Let me take this a step further. As much as they will deny it, most people aren't even aware they are playing a game. For them, it's a normal way of interaction. People games are like playing poker in the sense that the better we can hide our inner motivation (essentially that we're needy ma'fuccas), the more likely we "win." In the professional environment the payoff could be a raise or a promotion; people speak of the "real estate game," or playing the stock market. In the relationship world the payoff is usually some emotional gratification or an increase in control.

I had a participant, a former contract killer (a "soldier"), who once compared himself to a newborn infant in the following way:

"You ever see when the first bring babies home from the hospital? How sometimes you have to put mitts on babies because otherwise they will scratch themselves? Well, that's how I feel sometimes. Like I can't help but hurt myself and I need psychological mittens to save me."

Rewind back to the time with my former therapist and you can begin to see a model emerging. We all have within us different states or selves:

  • The attitudes and thinking of a parental figure (Parent)
  • An adult-like ability to rationalize and accept truth (Adult)
  • The attitudes and views of a child (Child)

In any given situation, we can emphasize any one of these inner selves, and sometimes shift from one to another quite easily. For example, we can take on a child's wonderment, creativity, and curiosity, but also a child's tantrums and inability to empathize. The point being that within each mode we can be productive or unproductive.

In playing a game, instead of maintaining intimacy to get what we want, we succumb to the temptation to act like a coquettish child, or take on the wise, rational aura of an adult.

Let the games begin! LOL

There are basic games people play. They may vary a little, but they're basically variations on the same theme:

The most common game between people in a relationship is the one in which one complains that the other is an obstacle to doing what they really want in life. For example, a person who may not be aware of her fear of real intimacy may choose emotionally unavailable men and then complain of a lack of intimacy. The game then becomes, "If it weren't for you... "

I believe people unconsciously choose partners because they want to be limited. I do a lot of work around complaints. My experience has shown me that if you follow the breadcrumbs of your complaints, you will come face-to-face with your own bullshit. Playing the "if it weren't for you" game gives us the excuse of abdicating responsibility for our own lives, or looking at our fears.

Another common relationship game is when, in response to a solution-centered suggestion, the partner says "Yes, but... " and then proceeds to find everything that could go wrong with the solution. In Child mode, this allows the person to gain sympathy from others for being inadequate to the challenge. In Adult mode, we would be more willing to examine and maybe even take on the possibility of the solution.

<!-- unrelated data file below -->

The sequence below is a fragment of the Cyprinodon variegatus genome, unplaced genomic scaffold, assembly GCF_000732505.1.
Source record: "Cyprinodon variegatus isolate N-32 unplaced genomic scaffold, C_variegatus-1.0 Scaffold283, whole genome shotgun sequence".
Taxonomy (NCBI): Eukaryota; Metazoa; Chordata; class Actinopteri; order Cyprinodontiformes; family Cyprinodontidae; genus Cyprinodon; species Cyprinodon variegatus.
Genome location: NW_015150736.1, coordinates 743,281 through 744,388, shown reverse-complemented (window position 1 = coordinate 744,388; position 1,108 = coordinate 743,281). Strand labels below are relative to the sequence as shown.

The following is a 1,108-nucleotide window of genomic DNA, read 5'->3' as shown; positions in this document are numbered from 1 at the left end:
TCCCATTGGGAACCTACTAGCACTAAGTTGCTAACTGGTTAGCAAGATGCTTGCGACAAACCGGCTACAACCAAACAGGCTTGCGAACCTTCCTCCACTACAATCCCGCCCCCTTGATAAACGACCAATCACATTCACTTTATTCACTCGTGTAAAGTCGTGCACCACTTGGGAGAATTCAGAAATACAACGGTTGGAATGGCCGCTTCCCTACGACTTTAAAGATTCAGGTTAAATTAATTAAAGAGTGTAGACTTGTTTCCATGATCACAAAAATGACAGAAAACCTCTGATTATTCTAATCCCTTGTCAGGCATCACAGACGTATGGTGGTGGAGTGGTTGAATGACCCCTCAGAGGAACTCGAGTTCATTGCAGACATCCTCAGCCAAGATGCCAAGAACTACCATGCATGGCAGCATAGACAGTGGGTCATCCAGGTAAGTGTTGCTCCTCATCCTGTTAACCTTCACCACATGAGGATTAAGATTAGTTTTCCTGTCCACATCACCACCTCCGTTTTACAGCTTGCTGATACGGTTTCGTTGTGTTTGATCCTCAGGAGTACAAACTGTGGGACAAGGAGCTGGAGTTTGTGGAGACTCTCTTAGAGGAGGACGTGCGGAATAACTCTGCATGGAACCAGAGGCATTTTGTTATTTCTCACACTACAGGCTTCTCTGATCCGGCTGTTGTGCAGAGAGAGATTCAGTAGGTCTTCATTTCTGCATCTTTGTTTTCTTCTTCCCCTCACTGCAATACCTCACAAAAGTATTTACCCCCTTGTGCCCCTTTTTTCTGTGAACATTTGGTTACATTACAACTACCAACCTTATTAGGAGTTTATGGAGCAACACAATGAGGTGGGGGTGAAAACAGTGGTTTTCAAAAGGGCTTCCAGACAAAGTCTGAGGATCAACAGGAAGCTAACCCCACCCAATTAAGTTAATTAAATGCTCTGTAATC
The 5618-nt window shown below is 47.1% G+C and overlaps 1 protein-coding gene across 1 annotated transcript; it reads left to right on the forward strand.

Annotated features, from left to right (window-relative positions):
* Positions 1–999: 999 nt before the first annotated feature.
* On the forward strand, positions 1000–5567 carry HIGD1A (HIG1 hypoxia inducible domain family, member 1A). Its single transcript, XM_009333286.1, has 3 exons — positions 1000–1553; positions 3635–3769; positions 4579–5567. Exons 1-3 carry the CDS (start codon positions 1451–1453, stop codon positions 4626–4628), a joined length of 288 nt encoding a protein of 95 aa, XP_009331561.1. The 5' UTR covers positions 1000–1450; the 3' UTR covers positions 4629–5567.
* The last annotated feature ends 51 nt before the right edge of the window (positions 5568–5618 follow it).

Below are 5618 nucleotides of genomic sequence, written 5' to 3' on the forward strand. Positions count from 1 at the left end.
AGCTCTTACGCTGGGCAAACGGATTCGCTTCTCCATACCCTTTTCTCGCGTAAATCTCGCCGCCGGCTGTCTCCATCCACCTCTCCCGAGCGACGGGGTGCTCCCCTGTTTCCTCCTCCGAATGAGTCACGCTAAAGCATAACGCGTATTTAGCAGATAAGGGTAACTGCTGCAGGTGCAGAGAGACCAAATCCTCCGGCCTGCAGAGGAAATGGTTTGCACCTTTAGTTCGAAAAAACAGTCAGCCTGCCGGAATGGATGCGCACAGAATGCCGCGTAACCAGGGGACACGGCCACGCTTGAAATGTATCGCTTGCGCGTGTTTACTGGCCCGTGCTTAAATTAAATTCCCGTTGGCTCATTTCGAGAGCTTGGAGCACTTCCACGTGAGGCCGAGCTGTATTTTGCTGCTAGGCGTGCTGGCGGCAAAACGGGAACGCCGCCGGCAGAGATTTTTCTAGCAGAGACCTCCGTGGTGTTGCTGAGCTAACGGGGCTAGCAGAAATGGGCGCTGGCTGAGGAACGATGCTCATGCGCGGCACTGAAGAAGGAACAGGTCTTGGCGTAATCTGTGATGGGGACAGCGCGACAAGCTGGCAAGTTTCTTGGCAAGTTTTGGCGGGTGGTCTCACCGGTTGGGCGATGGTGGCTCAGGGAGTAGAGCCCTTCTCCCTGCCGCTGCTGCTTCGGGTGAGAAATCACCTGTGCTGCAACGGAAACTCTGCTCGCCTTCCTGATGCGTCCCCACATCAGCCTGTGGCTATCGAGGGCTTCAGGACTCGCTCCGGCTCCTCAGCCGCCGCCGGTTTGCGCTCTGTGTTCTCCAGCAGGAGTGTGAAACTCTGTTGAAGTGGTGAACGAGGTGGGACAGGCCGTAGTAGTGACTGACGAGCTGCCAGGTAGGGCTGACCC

These games are like worn out loops of the same tape -- being played over and over. It's amazing how transparent the games appear here on 360, with all the trespassing of boundaries, the naked grab for attention, the openly desperate manipulation for sex. And the one common trait is that all involved deny playing the game! LOL!!

These are the scripts we inherit from our childhood and though they are limiting and self-destructive, they are also a form of psychological comfort food -- a way for us to absolve ourselves from looking at our own issues.

For many people, games have become so integral to their way of being that they feel the need to create drama, or manipulate those they come into contact with, because they fear they won't be as interesting. The more games they play, the more they expect others to play them too; a habitual game player will end up with a psychotic tendency to read too much of their own motivations and biases in others.

It's not, as people like to say just Yahoo, it's you!



Sunday, July 8, 2007

Sunday Sermon [The Revelation Will Not be Televised

Hola Everybody!
I need to make something clear – or clearer. I become very uncomfortable when people call me “evolved” or “intelligent” or "actualized" anything like that. The fact is that I am most definitely not evolved/ actualized/ wise/ at all.

I am just a man – a human being.

In fact, there is strong evidence that I am definitely not evolved/ actualized or anything like that. I can say with conviction that I possess character defects.


I have no investment in wanting to make people think I’m this wise/ actualized/ evolved person because that has nothing to do with who I am nor my path. I am not seeking enlightenment...

All I want to really do is open up my heart – a little at a time.

Secondly, my humor can be raunchy and outside the lines of decorum. I suggest you read me before you add me. And if I say/ write something on your page that you find displeasing/ offensive/ disrespectful let me know. I think words mean something and they can hurt. I don’t like hurting people. I have no problem apologizing for any transgressions. I have lots of practice with apologies. No buts…